Chain Reaction

Are You Sure You Want to Do This?

Like the parents of six who think back to the years when it was possible to lavish unlimited love and time on the first child, chain owners often cherish sepia-tinted memories of their start-up days. When they had just one location, they could easily have close relationships with, and keep tabs on, every employee. Having more locations means sacrificing some of that closeness.

But as no parents of six would voluntarily send away five of their kids just to recapture memories, neither would Jim Petr, 36, consider closing 16 of his 17 Milwaukee PC retail stores in Wisconsin to go back to the good old days when he was personally assembling custom-built computer systems for buyers in his single store.

"One of the biggest advantages to growing is credibility," Petr says. "Once we started opening more stores, it seemed as if overnight, customers and suppliers started looking at us as an established player, not some little ma and pa shop. The first thing people used to ask was, `Will you be in business next year when my computer needs service?' They don't ask that anymore."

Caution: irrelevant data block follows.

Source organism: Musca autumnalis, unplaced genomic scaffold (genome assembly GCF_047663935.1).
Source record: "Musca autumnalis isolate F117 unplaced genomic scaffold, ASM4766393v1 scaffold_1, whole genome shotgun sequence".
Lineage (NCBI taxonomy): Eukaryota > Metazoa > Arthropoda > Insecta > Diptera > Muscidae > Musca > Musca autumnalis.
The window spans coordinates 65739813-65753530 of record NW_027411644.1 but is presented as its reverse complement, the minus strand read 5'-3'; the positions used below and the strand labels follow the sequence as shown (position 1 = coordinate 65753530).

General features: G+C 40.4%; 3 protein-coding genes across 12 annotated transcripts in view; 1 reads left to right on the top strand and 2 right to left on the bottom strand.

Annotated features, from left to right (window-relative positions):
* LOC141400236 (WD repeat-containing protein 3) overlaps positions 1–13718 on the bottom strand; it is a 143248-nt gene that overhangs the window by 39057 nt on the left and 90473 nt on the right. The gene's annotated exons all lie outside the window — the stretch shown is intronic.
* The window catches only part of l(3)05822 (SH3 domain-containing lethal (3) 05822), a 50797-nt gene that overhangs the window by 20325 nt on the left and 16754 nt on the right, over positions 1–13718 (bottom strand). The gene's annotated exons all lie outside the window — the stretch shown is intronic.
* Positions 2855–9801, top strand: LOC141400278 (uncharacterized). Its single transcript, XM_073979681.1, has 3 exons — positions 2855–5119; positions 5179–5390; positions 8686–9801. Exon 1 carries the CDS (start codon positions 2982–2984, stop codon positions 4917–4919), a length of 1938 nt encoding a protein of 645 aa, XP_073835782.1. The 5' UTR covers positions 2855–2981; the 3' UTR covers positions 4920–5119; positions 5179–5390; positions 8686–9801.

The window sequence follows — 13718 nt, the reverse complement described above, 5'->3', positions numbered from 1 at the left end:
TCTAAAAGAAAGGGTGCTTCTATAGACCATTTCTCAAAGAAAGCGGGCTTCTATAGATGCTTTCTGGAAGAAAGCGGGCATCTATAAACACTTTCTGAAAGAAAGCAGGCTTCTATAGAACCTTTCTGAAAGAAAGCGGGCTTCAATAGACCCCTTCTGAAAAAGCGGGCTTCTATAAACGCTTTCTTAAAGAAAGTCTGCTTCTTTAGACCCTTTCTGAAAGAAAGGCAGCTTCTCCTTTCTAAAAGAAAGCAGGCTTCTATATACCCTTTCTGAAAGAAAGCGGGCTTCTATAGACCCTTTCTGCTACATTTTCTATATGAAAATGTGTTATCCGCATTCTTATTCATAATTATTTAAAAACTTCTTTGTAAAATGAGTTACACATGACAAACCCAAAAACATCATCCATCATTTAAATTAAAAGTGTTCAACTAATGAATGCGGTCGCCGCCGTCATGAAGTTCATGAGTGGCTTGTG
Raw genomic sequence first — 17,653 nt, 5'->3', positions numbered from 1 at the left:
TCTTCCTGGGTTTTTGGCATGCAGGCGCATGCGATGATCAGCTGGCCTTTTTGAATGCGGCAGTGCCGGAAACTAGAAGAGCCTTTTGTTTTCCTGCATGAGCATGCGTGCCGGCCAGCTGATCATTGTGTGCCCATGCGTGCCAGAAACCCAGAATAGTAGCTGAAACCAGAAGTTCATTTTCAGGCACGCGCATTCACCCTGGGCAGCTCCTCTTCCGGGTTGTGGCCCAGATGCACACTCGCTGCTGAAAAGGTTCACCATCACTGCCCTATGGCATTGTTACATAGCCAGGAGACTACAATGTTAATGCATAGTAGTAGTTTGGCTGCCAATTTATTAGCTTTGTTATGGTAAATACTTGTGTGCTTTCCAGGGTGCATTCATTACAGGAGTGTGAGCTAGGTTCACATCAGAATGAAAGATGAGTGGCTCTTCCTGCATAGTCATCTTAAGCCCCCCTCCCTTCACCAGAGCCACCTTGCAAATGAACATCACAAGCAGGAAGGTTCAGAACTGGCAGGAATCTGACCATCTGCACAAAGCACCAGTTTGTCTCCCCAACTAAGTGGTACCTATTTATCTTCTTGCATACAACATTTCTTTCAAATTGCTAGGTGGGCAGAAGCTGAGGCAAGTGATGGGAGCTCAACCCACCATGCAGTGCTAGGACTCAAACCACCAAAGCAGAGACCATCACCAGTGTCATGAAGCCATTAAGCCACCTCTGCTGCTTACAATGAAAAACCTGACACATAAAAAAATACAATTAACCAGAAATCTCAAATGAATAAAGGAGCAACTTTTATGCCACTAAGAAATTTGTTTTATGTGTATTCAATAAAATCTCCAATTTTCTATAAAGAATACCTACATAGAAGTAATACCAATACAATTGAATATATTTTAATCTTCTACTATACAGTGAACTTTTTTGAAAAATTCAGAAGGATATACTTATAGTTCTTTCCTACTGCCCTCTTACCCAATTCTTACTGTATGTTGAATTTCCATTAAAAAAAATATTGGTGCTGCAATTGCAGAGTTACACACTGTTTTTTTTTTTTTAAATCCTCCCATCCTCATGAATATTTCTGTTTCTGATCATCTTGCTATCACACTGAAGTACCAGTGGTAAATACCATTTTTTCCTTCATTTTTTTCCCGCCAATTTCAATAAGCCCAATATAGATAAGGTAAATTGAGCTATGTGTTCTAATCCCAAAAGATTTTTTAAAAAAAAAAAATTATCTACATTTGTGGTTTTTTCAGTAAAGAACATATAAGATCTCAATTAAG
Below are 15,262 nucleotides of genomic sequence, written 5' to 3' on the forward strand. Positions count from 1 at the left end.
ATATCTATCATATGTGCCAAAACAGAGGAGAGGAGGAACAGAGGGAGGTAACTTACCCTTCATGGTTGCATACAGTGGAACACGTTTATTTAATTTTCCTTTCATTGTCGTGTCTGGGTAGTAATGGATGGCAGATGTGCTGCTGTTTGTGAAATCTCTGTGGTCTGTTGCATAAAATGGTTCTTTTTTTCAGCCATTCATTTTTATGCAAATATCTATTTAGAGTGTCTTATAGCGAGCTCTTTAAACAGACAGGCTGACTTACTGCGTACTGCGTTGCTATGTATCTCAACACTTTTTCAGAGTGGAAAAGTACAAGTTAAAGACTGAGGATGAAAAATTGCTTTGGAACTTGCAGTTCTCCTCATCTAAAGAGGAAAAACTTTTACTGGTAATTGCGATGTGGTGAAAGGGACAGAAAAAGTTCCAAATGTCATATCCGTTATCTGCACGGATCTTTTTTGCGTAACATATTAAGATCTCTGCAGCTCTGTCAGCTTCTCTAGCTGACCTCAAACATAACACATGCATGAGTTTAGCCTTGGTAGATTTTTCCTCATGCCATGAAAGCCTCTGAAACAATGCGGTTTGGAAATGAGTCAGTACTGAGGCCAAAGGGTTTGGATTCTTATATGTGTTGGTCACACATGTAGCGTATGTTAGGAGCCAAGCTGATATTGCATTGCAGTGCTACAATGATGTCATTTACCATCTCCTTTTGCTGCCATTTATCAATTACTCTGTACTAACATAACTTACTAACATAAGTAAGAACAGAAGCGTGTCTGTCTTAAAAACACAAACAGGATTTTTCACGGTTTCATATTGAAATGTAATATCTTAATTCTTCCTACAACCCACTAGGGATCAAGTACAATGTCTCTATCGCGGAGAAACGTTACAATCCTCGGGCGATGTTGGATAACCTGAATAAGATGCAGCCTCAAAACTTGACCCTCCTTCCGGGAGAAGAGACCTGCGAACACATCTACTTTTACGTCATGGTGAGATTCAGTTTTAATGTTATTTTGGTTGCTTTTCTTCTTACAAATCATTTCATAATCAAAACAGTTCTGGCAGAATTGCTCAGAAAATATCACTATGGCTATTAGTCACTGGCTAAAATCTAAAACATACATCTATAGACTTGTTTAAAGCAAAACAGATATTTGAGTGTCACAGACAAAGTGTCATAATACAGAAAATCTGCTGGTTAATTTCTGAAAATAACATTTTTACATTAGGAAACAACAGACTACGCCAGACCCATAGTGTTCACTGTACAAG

Although various forces may push an entrepreneur to grow a chain, the major one cited by those who have built them is that there's strength in numbers. Petr says he realized a single store in Milwaukee would never last against the national computer chains. "Growth was the only way we could survive," he says.

The growth of companies that become chains also boosts visibility and purchasing power with vendors. "There are companies I wasn't important to 12 years ago that I'm an important client for now," says Bryan Collier, 43, who, in 24 years, has expanded Gardner-Collier Jewelry, a family-owned jewelry store in Kirksville, Missouri, into a four-store chain. That leverage, of course, makes for the kind of quality and prices that retail customers notice.

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This article was originally published in the August 1999 print edition of Entrepreneur with the headline: Chain Reaction.

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